Pope Benedict XVI’s resignation is raising some concerns. Some observers argue that the old age and health conditions he cited as the reasons were not cogent enough. His predecessor, Pope John Paul II, despite his age, suffered from Parkinson disease for many years, which even distorted his speech, yet he held on till death.
A report credited to an Italian newspaper, La Repubblica linked Pope Benedict XVI’s resignation to a 300-page report submitted to the Pope on December 17 last year, which exposes some scandals going on at the Vatican. The report, which was said to have been prepared by three cardinals – Julián Cardinal Herranz, (a Spanish), Jozef Cardinal Tomko (a Slovak) and Cardinal Salvatore De Giorgi, who was former Archbishop of Palermo, mentioned of “a secret gay conclave at the Vatican being blackmailed over acts of a ‘worldly nature’ with laymen”. The authors were commissioned by the Pope himself to carry out the investigation.
But the Vatican dismissed such insinuation, and said it is an attempt to influence the Cardinals in their choice of a new Pope. The Vatican secretariat in a statement said the report is “unverified, unverifiable or completely false news stories that cause serious damage to persons and institutions”.
The report is to be presented to the next Pope. There have been calls that the Cardinals who will be in the Vatican for the conclave should be availed of the content of the report, to enable them think of the direction of where Pope Benedict’s successor will come from.
Whatever is the situation, the Catholic Church will not be the same again. As the 116 Cardinals (now bring down to 115 after Cardinal Keith O’Brien’s resignation) who are eligible to elect Pope Benedict’s successor gather in Rome for the conclave, it will be a battle line between the conservatives and liberals. The two groups clashed at the election of Pope Benedict in 2005 with the conservatives having the upper hand. And there is no indication that the liberals will win this time. Like his predecessor, Pope Benedict, an unapologetic conservative, appears to have made more conservatives Cardinals than the liberals. For instance, the last six cardinals he appointed late last year are mainly from Africa, Asia and Latin America. These are continents where the church is not yet caught up with the wave of liberalism.
Cardinal Keith O’Brien, former Archbishop of St. Andrews and Edinburgh gave an insight of what might dominate debate among the Cardinals when they go into the conclave to elect Pope Benedict’s successor. Cardinal O’Brien mentioned the issue of celibacy, abortion and euthanasia. Although he said abortion and euthanasia were “basic dogmatic beliefs” of “divine origin” which the church could never accept, he noted that many priests struggle to cope with celibacy, and should be able to marry and have children.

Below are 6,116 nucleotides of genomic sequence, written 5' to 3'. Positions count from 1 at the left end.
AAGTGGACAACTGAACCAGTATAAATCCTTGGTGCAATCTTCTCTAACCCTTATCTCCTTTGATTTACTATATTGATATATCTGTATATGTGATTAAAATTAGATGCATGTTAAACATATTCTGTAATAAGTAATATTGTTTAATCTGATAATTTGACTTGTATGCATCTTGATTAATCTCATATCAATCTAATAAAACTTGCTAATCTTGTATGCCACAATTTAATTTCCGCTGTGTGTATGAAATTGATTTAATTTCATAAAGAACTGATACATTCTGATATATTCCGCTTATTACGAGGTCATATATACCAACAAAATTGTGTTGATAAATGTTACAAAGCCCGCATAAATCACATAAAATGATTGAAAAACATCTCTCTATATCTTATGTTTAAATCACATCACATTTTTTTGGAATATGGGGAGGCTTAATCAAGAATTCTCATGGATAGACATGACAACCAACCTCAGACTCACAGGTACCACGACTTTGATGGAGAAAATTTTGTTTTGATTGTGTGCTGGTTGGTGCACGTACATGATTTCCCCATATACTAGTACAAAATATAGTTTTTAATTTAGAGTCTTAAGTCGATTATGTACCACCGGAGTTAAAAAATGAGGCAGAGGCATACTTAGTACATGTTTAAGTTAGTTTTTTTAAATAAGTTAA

Cardinal O’Brien was obviously expressing the liberal views. He, however, came under heavy attacks for expressing such view. The cardinal will therefore be cut in between electing a Pope who will lift the celibacy ban or the one who will maintain the status quo ante.
The Cardinals will also consider where the next Pope will come from. For many centuries now, Europe (mainly Italy) has been producing the head of the church. Will the Cardinals therefore be disposed to a Pope from Africa, Asia or Latin America? Pope Benedict was elected at the age of 78; will the Cardinals go for a younger Pope this time?
After today, Pope Benedict XVI will retire to a life of prayer and study in a monastery behind the Vatican walls. He said he would not participate in the conclave that will elect his successor. Benedict, who was described when he was elected in 2005 as “an introvert in an extrovert world,” will fade into obscurity.
Francis Cardinal Arinze Reacts to Pope’s Decision To Resign, His words: VIDEO:
“For us it was a surprise, like thunder that gives no notice of it’s coming…
We love you Holy Father, we know you’ve done this because of your love for the Church…
If anyone is confused, it’s on the side of that person not on the side of the Pope…
God is always there, the Holy Spirit does not go on holidays…
So there will be another Pope, he will be elected in two weeks or so. There is no danger that Pope Benedict will become a problem for that Pope. Certainly not! Perhaps if he were a politician who was removed by maneuvers, his successor might be afraid. In this case, not so.
Some people may be so shaken that it might shake their perception. but my hope is that it will make many more mature in our faith. Our faith is not on the Pope. It’s on Christ who is the foundation of the Church. Christ is the same, yesterday, today and forever. We all are servants, we come and go. Christ does not come and go. He stays on forever…
The Pope is a servant. Indeed one of his titles is the Servant of the Servants of God…
So Pope Benedict may be teaching us many more important things than we realise…”
- Francis Cardinal Arinze (Prefect Emeritus of the Congregation of Divine Worship)
The Vatican announced that Pope Benedict XVI will resign on Feb. 28, and below are his pictures with other world leaders. The Roman catholic pope is both a political and a religious leader. Pope is the head of Vatican City, the smallest city state in the world and also pastor over one billion flocks.
Below is the official Vatican translation of Pope Benedict’s statement on his resignation:
I have convoked you to this Consistory, not only for the three canonizations, but also to communicate to you a decision of great importance for the life of the Church.